USC sent a schoolwide email Friday addressing the investigation results released by the Department of Education’s Office for Civil Rights about the university’s handle of sexual harassment claims.

USC has reached a Resolution Agreement with the OCR in February. The investigation, which began in May 2018, examined the conduct of George Tyndall, who was a gynecologist at USC for 27 years before being accused by hundreds of women of sexual abuse and discrimination.

The investigation uncovered that USC did not comply with Title IX, a federal civil rights law that prohibits discrimination on the basis of sex in educational institutions that receive federal funding, the school said.

OCR found that “the University failed to promptly and effectively respond to notice of potential sexual harassment by [Dr. Tyndall] and this failure may have allowed female students to be subjected to continuing sex discrimination,” according to the school. Systematic flaws, such as deficiencies in data and record-keeping, also inhibited the University’s response to sexual harassment claims.

USC is committed to improving its policies for preventing and responding to sexual harassment claims, according to a letter from USC’s Senior Vice President of Human Resources Felicia Washington Friday.

The university has agreed to reinforce the authority of the newly created Office of Equity, Equal Opportunity and Title IX to ensure it functions effectively, Washington states.

“The Deputy Title IX Coordinator is a new position that will serve as a bridge between the university’s Title IX programs and the university’s health care systems,” a university statement reads.

USC is also in the process of appointing a Deputy Title IX Coordinator and designating Health Care Title IX Investigators to make USC’s Title IX support systems as transparent as possible.

USC has begun to improve its data recordkeeping to address sexual and gender-based harassment in a faster manner, Washington urges in the letter.

“Similarly, since this investigation was opened in May 2018, the university has already taken steps to maintain complete and accurate data recordkeeping and management,” according to a university statement.

The university will conduct a self-assessment of the actions of current and former supervisors over Dr. Tyndall and other supervisors who were reportedly notified of complaints related to him, the letter says.

USC will also conduct a self-audit of all reported cases of sexual harassment or violence at the end of each semester, according to the summary of resolution for the direct investigation.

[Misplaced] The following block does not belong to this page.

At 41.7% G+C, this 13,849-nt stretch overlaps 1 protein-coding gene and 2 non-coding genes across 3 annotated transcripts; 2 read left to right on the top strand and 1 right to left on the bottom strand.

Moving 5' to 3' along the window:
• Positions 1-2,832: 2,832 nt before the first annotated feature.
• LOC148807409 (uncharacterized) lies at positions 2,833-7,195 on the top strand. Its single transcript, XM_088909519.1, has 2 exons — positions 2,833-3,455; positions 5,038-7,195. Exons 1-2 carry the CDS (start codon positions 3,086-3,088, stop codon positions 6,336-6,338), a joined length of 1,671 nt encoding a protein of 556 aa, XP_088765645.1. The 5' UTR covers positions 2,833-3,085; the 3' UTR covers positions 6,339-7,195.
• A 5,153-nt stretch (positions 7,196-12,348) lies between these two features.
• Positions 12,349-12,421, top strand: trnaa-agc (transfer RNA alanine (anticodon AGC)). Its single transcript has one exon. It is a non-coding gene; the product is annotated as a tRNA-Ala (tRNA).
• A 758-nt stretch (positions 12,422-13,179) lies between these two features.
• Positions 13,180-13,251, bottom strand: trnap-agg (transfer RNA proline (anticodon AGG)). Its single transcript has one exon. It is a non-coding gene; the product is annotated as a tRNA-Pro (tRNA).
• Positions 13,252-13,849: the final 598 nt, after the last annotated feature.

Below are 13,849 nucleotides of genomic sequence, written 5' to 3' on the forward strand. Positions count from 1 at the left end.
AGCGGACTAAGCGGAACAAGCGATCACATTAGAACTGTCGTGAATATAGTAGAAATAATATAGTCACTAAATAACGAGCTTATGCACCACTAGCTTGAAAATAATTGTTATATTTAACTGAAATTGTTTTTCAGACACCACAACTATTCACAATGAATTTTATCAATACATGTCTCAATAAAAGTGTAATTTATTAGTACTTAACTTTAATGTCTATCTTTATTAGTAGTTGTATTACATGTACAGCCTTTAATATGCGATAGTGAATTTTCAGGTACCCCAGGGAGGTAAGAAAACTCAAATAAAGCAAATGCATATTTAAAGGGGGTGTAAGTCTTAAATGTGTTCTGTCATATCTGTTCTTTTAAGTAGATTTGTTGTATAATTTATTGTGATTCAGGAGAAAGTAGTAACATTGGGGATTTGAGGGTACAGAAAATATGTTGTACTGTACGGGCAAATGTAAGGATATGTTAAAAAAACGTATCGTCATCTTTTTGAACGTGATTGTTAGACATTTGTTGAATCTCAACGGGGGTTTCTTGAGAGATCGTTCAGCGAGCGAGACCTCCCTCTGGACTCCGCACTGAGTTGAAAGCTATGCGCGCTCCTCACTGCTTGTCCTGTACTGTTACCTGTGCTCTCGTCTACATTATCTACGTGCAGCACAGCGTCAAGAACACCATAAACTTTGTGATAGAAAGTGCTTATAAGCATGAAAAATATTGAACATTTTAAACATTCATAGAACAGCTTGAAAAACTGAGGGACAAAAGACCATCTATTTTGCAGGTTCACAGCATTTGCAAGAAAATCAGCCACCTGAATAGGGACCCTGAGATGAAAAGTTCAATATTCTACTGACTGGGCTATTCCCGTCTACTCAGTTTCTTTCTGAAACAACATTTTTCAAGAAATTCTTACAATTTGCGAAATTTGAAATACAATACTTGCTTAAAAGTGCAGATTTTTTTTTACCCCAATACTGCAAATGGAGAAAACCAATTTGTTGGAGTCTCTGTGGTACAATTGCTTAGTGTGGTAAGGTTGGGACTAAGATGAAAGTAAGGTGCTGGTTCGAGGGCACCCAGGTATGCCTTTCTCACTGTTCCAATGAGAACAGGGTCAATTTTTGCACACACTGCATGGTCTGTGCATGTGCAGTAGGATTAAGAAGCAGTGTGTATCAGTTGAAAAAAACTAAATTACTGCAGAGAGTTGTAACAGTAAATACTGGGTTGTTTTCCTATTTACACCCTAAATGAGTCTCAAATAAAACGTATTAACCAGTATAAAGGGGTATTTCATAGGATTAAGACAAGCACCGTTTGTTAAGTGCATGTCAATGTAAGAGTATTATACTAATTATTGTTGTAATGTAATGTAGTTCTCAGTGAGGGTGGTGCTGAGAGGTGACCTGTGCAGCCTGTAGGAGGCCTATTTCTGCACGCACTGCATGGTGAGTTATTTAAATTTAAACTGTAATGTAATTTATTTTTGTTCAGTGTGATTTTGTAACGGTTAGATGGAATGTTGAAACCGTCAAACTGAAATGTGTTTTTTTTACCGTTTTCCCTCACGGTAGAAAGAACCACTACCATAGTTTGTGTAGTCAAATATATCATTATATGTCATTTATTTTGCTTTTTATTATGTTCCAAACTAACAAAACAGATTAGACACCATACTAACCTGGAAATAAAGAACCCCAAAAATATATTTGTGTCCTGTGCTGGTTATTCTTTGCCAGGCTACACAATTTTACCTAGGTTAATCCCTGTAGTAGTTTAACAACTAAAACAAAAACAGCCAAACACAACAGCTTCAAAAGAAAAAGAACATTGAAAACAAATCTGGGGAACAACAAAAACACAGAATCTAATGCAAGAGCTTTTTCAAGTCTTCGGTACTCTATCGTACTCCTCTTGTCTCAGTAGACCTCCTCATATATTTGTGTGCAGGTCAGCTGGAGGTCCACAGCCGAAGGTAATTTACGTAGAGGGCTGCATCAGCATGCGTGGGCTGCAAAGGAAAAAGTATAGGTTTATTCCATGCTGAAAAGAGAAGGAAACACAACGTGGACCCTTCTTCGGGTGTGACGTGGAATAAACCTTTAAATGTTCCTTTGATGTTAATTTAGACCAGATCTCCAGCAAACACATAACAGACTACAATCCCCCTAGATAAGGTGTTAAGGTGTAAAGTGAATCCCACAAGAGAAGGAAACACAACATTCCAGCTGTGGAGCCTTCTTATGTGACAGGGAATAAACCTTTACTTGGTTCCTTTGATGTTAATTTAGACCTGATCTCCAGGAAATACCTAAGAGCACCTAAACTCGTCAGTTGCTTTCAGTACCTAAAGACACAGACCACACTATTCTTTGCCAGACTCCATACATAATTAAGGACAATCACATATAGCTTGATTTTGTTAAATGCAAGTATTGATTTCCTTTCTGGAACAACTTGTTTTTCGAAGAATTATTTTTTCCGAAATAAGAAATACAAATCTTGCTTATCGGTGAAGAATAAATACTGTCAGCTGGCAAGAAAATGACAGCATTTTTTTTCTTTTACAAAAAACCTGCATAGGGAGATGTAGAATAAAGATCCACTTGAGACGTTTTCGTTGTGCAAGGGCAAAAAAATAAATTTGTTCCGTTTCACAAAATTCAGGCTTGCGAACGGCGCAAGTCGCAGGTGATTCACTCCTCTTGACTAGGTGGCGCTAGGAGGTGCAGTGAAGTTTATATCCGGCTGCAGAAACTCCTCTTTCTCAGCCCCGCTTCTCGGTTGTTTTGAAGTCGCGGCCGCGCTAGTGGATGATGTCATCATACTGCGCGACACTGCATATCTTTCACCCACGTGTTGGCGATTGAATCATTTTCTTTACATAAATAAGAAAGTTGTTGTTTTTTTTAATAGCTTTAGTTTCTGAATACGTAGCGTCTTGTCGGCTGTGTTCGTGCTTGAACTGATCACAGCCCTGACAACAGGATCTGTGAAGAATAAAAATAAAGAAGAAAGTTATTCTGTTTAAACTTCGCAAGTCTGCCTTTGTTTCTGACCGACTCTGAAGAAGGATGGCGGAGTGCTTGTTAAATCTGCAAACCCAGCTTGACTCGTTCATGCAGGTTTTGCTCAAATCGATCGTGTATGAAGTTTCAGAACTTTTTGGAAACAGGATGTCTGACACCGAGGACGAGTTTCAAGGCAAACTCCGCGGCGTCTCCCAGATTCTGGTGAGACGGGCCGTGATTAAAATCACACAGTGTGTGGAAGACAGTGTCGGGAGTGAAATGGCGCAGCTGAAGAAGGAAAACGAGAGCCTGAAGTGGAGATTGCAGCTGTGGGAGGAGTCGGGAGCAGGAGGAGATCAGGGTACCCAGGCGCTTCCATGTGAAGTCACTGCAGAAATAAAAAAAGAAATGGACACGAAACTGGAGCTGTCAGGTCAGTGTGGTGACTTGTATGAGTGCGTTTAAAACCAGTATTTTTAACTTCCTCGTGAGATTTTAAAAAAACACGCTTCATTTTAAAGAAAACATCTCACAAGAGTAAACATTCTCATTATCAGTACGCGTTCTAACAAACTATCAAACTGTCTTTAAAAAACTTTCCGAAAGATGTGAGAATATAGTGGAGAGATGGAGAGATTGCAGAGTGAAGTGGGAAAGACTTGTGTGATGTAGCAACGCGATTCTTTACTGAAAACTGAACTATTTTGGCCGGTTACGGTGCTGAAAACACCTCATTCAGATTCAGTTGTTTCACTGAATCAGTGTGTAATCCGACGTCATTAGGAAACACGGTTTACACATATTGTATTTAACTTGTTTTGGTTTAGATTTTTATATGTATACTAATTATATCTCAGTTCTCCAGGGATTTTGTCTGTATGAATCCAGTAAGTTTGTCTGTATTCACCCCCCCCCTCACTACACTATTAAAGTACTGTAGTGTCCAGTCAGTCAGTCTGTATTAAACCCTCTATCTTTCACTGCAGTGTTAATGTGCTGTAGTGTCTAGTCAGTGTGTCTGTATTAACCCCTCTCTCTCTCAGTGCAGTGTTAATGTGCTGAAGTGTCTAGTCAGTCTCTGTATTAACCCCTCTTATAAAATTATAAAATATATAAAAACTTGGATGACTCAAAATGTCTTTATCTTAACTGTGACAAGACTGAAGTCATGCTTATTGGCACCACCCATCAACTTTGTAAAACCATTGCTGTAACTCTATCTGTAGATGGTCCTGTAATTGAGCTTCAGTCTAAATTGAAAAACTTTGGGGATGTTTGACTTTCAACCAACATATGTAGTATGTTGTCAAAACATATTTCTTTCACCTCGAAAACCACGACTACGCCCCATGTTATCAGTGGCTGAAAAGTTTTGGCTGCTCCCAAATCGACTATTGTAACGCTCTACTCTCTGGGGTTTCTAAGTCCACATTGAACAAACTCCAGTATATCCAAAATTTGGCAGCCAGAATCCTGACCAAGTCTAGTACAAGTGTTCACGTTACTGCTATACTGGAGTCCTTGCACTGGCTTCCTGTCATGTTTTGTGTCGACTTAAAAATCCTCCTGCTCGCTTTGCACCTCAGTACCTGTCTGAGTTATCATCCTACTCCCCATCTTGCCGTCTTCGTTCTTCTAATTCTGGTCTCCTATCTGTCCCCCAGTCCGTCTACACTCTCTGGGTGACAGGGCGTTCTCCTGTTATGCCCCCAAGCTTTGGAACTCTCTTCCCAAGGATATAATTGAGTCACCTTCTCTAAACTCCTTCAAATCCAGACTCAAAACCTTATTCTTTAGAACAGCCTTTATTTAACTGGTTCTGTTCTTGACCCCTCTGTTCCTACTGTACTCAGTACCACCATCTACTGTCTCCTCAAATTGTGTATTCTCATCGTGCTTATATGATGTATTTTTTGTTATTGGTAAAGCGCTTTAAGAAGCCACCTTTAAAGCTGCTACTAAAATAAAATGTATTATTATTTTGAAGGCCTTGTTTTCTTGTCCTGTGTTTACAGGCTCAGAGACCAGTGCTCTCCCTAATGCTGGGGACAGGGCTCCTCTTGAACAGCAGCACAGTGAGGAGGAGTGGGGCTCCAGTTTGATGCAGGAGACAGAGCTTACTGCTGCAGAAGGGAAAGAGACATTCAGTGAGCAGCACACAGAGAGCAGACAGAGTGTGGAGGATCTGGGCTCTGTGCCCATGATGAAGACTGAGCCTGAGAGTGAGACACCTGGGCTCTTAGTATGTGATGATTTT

“In regard to the self-audit, the university is working with professional experts who have been approved by OCR to do this work at other institutions,” according to a university statement. “This requirement is a standard part of Resolution Agreements for colleges and universities across the country.”

The university will also “expand and enhance mandatory training for all students, faculty, staff and trustees on sexual harassment and sexual violence,” the summary of resolution states.

Here is the university’s full statement:

OCR identified deficiencies in policies and procedures that were in place in 2013 and 2016. The required actions outlined in Section V of the Resolution Agreement are part of current Title IX policies or practices. For example, current Title IX policies and internal protocols distinguish whether an individual is a reporting party or a witness, require specific notices and various points in the process and evaluate whether witnesses may have been subject to harassment as a third party.

Similarly, since this investigation was opened in May 2018, the university has already taken steps to improve the completeness and accuracy of data recordkeeping and management. The processes in place in 2013 have been updated, as have electronic personnel records management processes. OED and Title IX currently utilize a centralized case management system.

In addition to these changes, the Office of Equity, Equal Opportunity and Title IX will centralize all reporting and investigative processes for all forms of protected class discrimination and harassment, including sexual and gender-based harassment and violence for students, faculty and staff. Currently the university has two offices for responding to reports of sexual gender-based harassment and violence. The Office of Equity and Diversity which responds to reports against faculty and staff and the Title IX office which responds only to reports against students. In addition, the new Office of Equity, Equal Opportunity and the Title IX will also oversee equal opportunity functions, prevention and education, and university-wide training.

The Deputy Title IX Coordinator is a new position that will serve as a bridge between the university’s Title IX programs and the university’s health care systems. We are in the process of creating the job description, which will be posted later this semester, to ensure that we seek the most qualified candidates. The Health Care Title IX Investigators will primarily be external professionals and we will be seeking qualified individuals to be part of the resources available to the Office of Equity, Equal Opportunity and Title IX.

Finally, in regard to the self-audit, the university is working with professional experts who have been approved by OCR to do this work at other institutions. This requirement is a standard part of Resolution Agreements for colleges and universities across the country.